Separately, the reports show that only 7.8% of the delinquent taxes offered for auction in 2018 were bought by investors, which might imply that the remaining parcels are considered worth less than the taxes owed.
Unfortunately the source doesn’t tell us how many of the parcels are vacant, residential, commercial, or other uses, and gives no historical context, so we don’t really know how any of these figures compare to prior years. But regardless, the current numbers are alarming.
Suppose that the real estate tax system was changed, so that improvements would be tax-free while the value of land as vacant would be heavily taxed to make up the difference. For vacant parcels, construction of houses or other structures would not increase the tax. For parcels which contain improvements, taxes likely would be lower than now, and improvements would again be tax free. Just a thought.
Maybe expanding tax-exempt institutions raise land prices?
Crains tells us that a strikingly-designed two flat, less than 30 years old, is worthless. Well, they didn’t say it quite that way, but it was sold for $1.9 million to a buyer who will demolish it. So the $1.9 million was for the land. I don’t know whether any developer of housing or anything else taxable would have paid nearly that much for the site, but the buyer was tax-exempt Illinois Masonic Medical Center. Their exempt status of course made the land more valuable to them. Which raises the interesting question of whether buying land in the path of such an institution’s expansion might be a profitable strategy. Of course, a fair-minded community might decide to tax land used for hospitals at the same rate as land used for housing and other useful things. But we’re not there yet.
It’s certainly true here, where owner-occupants (of houses or condos) pay less tax than renters occupying units of the same value, with additional discounts for old people, some military veterans, and some poor old people. Some owners also still benefit from deductability of mortgage interest and/or property tax. So why do renters put up with this discrimination?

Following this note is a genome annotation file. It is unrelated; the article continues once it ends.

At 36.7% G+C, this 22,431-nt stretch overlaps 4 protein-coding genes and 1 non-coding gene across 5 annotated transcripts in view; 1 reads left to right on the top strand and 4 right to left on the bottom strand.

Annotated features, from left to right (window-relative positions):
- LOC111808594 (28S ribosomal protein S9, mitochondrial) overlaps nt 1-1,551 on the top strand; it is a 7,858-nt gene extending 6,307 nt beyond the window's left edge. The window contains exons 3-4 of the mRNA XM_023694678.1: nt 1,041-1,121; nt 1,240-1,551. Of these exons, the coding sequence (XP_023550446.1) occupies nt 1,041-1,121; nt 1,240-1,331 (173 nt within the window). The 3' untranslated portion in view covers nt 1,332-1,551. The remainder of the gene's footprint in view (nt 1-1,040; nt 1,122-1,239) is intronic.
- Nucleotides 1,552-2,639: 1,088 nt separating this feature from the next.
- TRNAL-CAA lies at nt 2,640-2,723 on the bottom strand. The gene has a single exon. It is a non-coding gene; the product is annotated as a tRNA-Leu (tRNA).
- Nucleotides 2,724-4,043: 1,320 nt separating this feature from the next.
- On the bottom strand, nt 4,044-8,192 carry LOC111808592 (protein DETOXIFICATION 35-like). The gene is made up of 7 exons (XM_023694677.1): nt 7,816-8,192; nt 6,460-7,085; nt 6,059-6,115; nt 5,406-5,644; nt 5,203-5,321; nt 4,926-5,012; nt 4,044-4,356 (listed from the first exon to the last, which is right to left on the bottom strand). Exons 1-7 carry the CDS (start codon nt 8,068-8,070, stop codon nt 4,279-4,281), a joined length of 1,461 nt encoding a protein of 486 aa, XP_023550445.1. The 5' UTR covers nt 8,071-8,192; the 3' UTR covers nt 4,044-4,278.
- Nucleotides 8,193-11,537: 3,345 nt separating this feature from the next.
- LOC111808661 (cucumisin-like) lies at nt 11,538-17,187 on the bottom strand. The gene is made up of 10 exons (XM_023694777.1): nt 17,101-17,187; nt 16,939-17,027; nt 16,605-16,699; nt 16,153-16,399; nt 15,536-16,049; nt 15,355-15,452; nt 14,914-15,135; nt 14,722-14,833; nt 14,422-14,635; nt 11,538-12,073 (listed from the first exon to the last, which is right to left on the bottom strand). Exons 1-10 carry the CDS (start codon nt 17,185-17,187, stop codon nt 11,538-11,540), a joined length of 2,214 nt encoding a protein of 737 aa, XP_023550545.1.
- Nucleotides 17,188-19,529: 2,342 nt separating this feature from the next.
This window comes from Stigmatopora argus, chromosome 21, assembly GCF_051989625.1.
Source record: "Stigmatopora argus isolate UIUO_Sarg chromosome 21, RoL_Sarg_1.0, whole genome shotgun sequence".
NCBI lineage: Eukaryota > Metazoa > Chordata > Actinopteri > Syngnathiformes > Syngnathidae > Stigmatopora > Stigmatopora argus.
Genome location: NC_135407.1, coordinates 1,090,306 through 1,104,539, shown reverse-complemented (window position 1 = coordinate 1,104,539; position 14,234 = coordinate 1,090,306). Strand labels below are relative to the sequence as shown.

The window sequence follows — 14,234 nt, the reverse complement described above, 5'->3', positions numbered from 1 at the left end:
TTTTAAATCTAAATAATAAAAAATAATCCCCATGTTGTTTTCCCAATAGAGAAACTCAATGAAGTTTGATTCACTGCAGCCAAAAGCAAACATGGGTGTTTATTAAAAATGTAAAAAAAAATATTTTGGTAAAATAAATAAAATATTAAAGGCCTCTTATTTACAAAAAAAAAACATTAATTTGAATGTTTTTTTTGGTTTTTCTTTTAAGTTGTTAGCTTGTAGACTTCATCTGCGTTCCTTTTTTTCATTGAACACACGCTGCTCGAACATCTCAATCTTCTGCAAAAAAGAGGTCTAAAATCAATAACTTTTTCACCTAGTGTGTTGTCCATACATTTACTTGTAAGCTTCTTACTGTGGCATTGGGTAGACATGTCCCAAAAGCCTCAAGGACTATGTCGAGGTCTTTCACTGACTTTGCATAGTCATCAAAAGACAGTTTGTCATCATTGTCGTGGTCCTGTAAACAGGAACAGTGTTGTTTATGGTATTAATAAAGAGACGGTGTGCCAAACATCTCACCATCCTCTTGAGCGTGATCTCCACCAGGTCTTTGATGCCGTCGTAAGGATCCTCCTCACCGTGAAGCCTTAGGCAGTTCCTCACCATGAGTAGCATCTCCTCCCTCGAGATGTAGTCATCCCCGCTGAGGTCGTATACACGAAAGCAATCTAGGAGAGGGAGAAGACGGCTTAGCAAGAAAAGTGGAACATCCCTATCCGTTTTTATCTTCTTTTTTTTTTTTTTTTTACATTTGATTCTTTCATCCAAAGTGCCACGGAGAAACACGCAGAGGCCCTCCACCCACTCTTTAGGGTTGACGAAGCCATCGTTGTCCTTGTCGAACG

I have always thought, and some data seems to confirm, that it’s because homeowners vote, and renters don’t. But according to this interview, the problem is similar, perhaps worse, in Australia. Voting in Australia is compulsory, which apparently means one is fined if one fails to at least show up at the polls (the fine is up to $79AU, less for their Federal elections). They also vote on Saturday, and seem to make a party of it, according to various posts such as here and here.
Of course just showing up doesn’t mean that you vote, nor that you pay much attention to candidates and issues, but the problem of low-information voters isn’t unique to Australia. Maybe there’s something about the worldview of people who rent vs. that of people who own….? Dunno.
U S jurisdictions do often provide some protections for tenants, which can disadvantage landlords, but they wouldn’t affect the status of owner occupants.
Assessor Fritz Kaegi appears to seek assessments that are more consistent with applicable laws and ordinances, and easier for taxpayers to understand. This might be a good thing, tho one hopes that, once taxpayers understand how assessments are done, they’ll demand a more helpful system, one which doesn’t punish homeowners and businesses for building or improving.